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Example research essay topic: Roe Vs. Wade part 1 - 3,243 words

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Roe vs. Wade Roe vs. Wade was a very controversial issue for its time, and today. Roe vs. Wade was a landmark case for womens rights. Roes case required states to allow women to have an abortion during the first six months of pregnancy.

This allowed women a choice if they would like to keep a child. Roe vs. Wade was so controversial because it dealt with the topic of abortion. To many people abortion is killing an unborn child, or child. Abortion is more than a political issue it is also a moral issue. Is it right to abort a fetus or baby? Roe, an unmarried, pregnant woman from Texas wanted an abortion, but an existing statute prevented her from doing so.

The Texas statute, originally passed in 1857, outlawed abortions except to save the life of the life of the mother. Roe filed a lawsuit in the federal district court on behalf of herself and all other pregnant women. Roe wanted to have an abortion statute declared because the 1857 statute passed in Texas was unconstitutional. Roe stated it was an invasion of her right to privacy guaranteed by the First, Fourth, Fifth, Ninth, and Fourteenth Amendments. At the same time Roe sought an injunction, or court order, issue against the statutes enforcement so that she might go forward with the abortion. The district courts agreed with Roe that the law was unconstitutionally vague and violated her right privacy under the Ninth Amendment and Fourteenth Amendment.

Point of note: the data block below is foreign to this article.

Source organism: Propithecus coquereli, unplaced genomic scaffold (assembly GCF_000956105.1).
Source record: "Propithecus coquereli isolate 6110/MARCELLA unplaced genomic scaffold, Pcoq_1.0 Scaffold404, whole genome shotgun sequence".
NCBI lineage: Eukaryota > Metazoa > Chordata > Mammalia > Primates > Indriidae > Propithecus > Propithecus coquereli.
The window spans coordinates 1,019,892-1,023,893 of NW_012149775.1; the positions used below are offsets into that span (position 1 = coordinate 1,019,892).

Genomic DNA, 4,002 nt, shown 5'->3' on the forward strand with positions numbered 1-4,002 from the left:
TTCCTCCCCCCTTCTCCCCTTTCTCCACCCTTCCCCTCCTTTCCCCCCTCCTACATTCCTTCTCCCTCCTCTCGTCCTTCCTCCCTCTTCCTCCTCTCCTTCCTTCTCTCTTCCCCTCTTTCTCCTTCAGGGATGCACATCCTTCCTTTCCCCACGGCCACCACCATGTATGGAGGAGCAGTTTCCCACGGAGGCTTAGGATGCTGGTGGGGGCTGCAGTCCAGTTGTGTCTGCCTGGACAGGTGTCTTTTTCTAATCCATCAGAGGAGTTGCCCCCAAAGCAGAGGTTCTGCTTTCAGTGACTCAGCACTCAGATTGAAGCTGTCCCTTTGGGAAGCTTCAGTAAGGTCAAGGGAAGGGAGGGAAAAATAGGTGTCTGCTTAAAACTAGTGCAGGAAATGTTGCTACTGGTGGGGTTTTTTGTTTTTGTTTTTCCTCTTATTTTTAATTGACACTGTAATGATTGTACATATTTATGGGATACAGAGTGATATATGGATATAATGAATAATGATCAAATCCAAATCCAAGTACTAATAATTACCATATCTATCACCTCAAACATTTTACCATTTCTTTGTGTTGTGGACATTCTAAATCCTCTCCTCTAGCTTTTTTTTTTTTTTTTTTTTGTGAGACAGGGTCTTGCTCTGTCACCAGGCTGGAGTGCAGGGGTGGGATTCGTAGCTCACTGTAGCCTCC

The Ninth Amendment allows for the existence of the rights, like that of privacy grant the injunction allowing her to go ahead with the abortion. Roe then appealed the denial to the injunction to the United States Supreme Court. Around that same time a woman named Mary Doe sought an abortion but a 1968 Georgia statute, only allowing abortion if necessary to save the life of the mother, in the case of pregnancy resulted from rape or incest, or if the baby was likely to be born with defects. The statute also created procedural requirements that effectively would have allowed few abortion. Those requirements included hospital accreditation, committee approval, two doctor agreement, and state residency. doe sought an abortion at the Grady Memorial Hospital, in Atlanta,Georgia. Doe claimed that she had been advised that her pregnancy would endanger her health, but the Abortion Rights Committee denied her the abortion. Doe sought a Declamatory Judgment stating the Georgia law unconstitutionally violated her right to privacy as well as her Fourteenth Amendment guarantees of due process and equal protection.